As an increasing number of potential professional football players are choosing to sit out their teams' bowl games, the question has arisen about whether the practice is acceptable. I'll cut to the chase here and state that "of course it is". Last season, the promising career of Notre Dame's All-American linebacker Jaylon Smith took a serious hit when he suffered a nasty knee injury in the Fiesta Bowl against Ohio State that sent his draft stock plummeting, and with it, a significant amount of potential income. To listen to some analysts, the trend could kill college football and result in a plethora of players opting to stay on the sidelines for their team's bowl game. First of all, let's take a look at the numbers. There are currently 128 FBS teams, with 85 scholarship players on each team. That's a total of 10,880, and it doesn't count any FCS or Division II schools. So if we assume roughly 25% of them are eligible for the draft in any one season, that's 2,720. Thirty-two teams have seven draft picks, totaling 224, meaning that roughly 8% of eligible players will get drafted, and once again, that only includes FBS totals. So my point is that the numbers alone indicate that very few players, realistically no more than a couple per school, would be in a position to benefit from sitting out the bowl game, especially if a good performance could enhance their draft position. Many of these players are looking to take time to prepare for the combine as well, so an additional month of preparation could definitely help. If they're fourth or fifth year players, they will have more than earned their scholarship and helped their team on the field. Besides, many programs would prefer to use the bowl game to prepare for the following season, and having players in the lineup that won't be there doesn't necessarily make a lot of sense.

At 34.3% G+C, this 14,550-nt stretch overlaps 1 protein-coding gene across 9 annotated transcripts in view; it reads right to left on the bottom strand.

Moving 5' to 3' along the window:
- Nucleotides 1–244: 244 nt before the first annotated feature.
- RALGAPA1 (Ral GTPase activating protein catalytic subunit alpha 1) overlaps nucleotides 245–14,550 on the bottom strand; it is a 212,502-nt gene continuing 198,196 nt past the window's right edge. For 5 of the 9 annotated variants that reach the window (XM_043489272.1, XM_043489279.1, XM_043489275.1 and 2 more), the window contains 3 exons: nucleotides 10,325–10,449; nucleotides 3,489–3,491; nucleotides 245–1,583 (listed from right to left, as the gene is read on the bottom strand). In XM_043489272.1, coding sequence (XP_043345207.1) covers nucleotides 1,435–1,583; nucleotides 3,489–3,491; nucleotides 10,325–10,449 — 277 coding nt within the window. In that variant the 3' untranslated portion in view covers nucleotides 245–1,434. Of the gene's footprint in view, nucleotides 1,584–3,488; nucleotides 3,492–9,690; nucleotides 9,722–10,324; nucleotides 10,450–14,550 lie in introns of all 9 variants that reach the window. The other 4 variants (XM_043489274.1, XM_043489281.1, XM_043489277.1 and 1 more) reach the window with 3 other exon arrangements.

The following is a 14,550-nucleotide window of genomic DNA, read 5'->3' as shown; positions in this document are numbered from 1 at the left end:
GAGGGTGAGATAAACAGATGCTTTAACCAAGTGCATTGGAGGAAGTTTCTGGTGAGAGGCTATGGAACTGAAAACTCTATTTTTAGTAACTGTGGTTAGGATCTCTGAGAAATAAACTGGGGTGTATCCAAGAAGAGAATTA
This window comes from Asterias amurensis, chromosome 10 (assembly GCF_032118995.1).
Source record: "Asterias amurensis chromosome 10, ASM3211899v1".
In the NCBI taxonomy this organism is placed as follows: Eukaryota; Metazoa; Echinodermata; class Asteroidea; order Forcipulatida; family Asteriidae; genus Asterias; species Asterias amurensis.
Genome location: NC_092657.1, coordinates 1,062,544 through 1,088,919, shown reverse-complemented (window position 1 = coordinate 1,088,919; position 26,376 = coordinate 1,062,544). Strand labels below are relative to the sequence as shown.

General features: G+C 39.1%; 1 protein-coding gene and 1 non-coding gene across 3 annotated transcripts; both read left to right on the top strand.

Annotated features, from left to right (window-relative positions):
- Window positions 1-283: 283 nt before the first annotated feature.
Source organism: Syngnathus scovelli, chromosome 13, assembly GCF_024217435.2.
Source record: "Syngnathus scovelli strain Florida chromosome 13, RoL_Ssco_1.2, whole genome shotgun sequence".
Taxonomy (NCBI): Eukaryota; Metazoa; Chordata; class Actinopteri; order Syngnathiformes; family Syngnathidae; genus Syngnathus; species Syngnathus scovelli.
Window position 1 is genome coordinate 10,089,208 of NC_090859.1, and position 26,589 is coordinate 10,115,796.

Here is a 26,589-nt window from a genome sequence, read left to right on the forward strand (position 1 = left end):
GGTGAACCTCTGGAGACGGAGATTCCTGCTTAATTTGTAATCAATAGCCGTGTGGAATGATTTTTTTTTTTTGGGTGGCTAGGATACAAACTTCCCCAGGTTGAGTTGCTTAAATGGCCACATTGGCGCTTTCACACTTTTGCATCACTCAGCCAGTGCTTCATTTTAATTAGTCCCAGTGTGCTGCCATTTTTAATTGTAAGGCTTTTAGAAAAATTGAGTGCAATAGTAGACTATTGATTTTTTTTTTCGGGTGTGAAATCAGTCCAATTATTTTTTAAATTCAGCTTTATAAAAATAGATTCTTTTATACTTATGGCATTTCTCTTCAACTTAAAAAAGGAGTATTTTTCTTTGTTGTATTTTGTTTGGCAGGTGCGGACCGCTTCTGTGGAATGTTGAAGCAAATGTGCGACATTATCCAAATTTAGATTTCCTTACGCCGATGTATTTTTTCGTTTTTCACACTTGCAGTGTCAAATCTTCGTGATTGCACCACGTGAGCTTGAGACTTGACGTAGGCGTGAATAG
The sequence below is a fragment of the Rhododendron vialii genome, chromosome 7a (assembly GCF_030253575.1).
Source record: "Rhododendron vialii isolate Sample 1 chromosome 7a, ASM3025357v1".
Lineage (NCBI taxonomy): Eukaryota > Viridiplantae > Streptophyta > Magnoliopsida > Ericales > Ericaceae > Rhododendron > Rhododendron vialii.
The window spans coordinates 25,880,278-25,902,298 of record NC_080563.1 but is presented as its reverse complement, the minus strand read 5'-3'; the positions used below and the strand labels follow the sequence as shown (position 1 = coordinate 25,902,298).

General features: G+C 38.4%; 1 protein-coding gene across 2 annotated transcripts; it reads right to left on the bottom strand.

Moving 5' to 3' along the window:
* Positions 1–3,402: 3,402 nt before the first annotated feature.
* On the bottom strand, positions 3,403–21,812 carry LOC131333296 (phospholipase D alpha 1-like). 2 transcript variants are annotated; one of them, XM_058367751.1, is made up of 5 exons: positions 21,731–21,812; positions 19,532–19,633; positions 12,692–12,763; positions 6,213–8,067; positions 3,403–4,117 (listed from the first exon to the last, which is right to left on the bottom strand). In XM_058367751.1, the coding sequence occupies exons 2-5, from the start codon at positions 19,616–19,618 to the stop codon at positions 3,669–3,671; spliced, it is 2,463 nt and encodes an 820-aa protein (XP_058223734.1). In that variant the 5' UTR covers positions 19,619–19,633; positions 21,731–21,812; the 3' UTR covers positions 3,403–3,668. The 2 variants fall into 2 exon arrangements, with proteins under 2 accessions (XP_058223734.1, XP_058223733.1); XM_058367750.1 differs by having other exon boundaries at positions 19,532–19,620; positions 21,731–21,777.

In the BCS era, preseason rankings were very important because they were used to determine the two best teams. But with a committee that doesn't even meet until mid-season, winning a bowl game to position themselves for the following season's polls isn't necessary. It's probably more important to get practice and game time for the replacements for the departing players, especially for units like the offensive line that thrive on cohesiveness and consistency. Some schools even go as far to excuse seniors from some of the early practices in order to concentrate on the future. Do you believe most schools, especially the ones that are in the lower payout range, want a bowl bid for the money or publicity? Probably not, as many don't have much money left over after paying for transportation, food and lodging for the players, coaches and other staff members. The driving factor is to get those extra 15 practices to get a head start for the following season.
Another key point is that while there seems to be some level of controversy over the student - athletes' decisions to sit out a game, no one seems to be critical of the coaches that take a job at another school between the end of the season and the bowl games. Last season, Justin Fuente of Memphis State committed to the head coaching job at Virginia Tech, while Tom Herman at Houston did the same with Texas this year. I've heard very little criticism of them, while you would think Leonard Fournette and Christian McCaffery committed some type of mortal sin. I don't see it as a big deal either way, it's just the way the sport and business works. Besides, I believe there a lot more important issues facing the world than whether current millionaires switch jobs or future ones decide to skip a bowl game.
Don't forget to check out my new book, "Offsetting Penalties - A PK Frazier Novel" at Amazon.com and listen to me Friday's at 8:40 am EDT/ 7:40 am CDT on Lou in the Morning, streaming live on www.WPFLradio.com, 105.1 FM. I can also be reached via email at firstname.lastname@example.org.